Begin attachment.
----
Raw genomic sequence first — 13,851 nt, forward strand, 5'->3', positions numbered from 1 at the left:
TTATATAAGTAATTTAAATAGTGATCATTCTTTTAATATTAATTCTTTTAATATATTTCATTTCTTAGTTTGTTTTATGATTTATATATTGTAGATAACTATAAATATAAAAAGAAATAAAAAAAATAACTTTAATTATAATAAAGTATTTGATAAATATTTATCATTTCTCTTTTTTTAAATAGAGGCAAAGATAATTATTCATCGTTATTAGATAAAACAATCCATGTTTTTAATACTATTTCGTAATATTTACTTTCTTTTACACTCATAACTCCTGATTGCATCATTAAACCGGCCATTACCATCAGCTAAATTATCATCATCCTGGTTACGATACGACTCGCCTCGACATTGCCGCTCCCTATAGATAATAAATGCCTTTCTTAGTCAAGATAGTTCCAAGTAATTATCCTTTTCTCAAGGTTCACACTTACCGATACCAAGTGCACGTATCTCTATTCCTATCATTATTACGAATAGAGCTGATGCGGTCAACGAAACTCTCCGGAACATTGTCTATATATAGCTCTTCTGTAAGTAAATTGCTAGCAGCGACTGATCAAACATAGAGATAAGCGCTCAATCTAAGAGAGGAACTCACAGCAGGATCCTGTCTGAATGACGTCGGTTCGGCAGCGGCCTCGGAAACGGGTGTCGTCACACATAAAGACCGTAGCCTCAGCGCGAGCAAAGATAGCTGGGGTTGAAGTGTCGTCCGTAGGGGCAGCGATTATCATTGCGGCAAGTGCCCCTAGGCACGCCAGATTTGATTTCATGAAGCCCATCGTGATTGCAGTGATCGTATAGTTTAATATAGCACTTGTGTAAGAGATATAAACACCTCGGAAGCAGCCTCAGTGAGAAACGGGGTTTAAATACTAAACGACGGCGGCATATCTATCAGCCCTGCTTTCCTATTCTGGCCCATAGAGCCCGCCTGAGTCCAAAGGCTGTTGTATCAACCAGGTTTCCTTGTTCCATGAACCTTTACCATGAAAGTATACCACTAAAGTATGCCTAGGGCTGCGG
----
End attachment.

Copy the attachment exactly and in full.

Raw genomic sequence first — 13,851 nt, forward strand, 5'->3', positions numbered from 1 at the left:
TTATATAAGTAATTTAAATAGTGATCATTCTTTTAATATTAATTCTTTTAATATATTTCATTTCTTAGTTTGTTTTATGATTTATATATTGTAGATAACTATAAATATAAAAAGAAATAAAAAAAATAACTTTAATTATAATAAAGTATTTGATAAATATTTATCATTTCTCTTTTTTTAAATAGAGGCAAAGATAATTATTCATCGTTATTAGATAAAACAATCCATGTTTTTAATACTATTTCGTAATATTTACTTTCTTTTACACTCATAACTCCTGATTGCATCATTAAACCGGCCATTACCATCAGCTAAATTATCATCATCCTGGTTACGATACGACTCGCCTCGACATTGCCGCTCCCTATAGATAATAAATGCCTTTCTTAGTCAAGATAGTTCCAAGTAATTATCCTTTTCTCAAGGTTCACACTTACCGATACCAAGTGCACGTATCTCTATTCCTATCATTATTACGAATAGAGCTGATGCGGTCAACGAAACTCTCCGGAACATTGTCTATATATAGCTCTTCTGTAAGTAAATTGCTAGCAGCGACTGATCAAACATAGAGATAAGCGCTCAATCTAAGAGAGGAACTCACAGCAGGATCCTGTCTGAATGACGTCGGTTCGGCAGCGGCCTCGGAAACGGGTGTCGTCACACATAAAGACCGTAGCCTCAGCGCGAGCAAAGATAGCTGGGGTTGAAGTGTCGTCCGTAGGGGCAGCGATTATCATTGCGGCAAGTGCCCCTAGGCACGCCAGATTTGATTTCATGAAGCCCATCGTGATTGCAGTGATCGTATAGTTTAATATAGCACTTGTGTAAGAGATATAAACACCTCGGAAGCAGCCTCAGTGAGAAACGGGGTTTAAATACTAAACGACGGCGGCATATCTATCAGCCCTGCTTTCCTATTCTGGCCCATAGAGCCCGCCTGAGTCCAAAGGCTGTTGTATCAACCAGGTTTCCTTGTTCCATGAACCTTTACCATGAAAGTATACCACTAAAGTATGCCTAGGGCTGCGG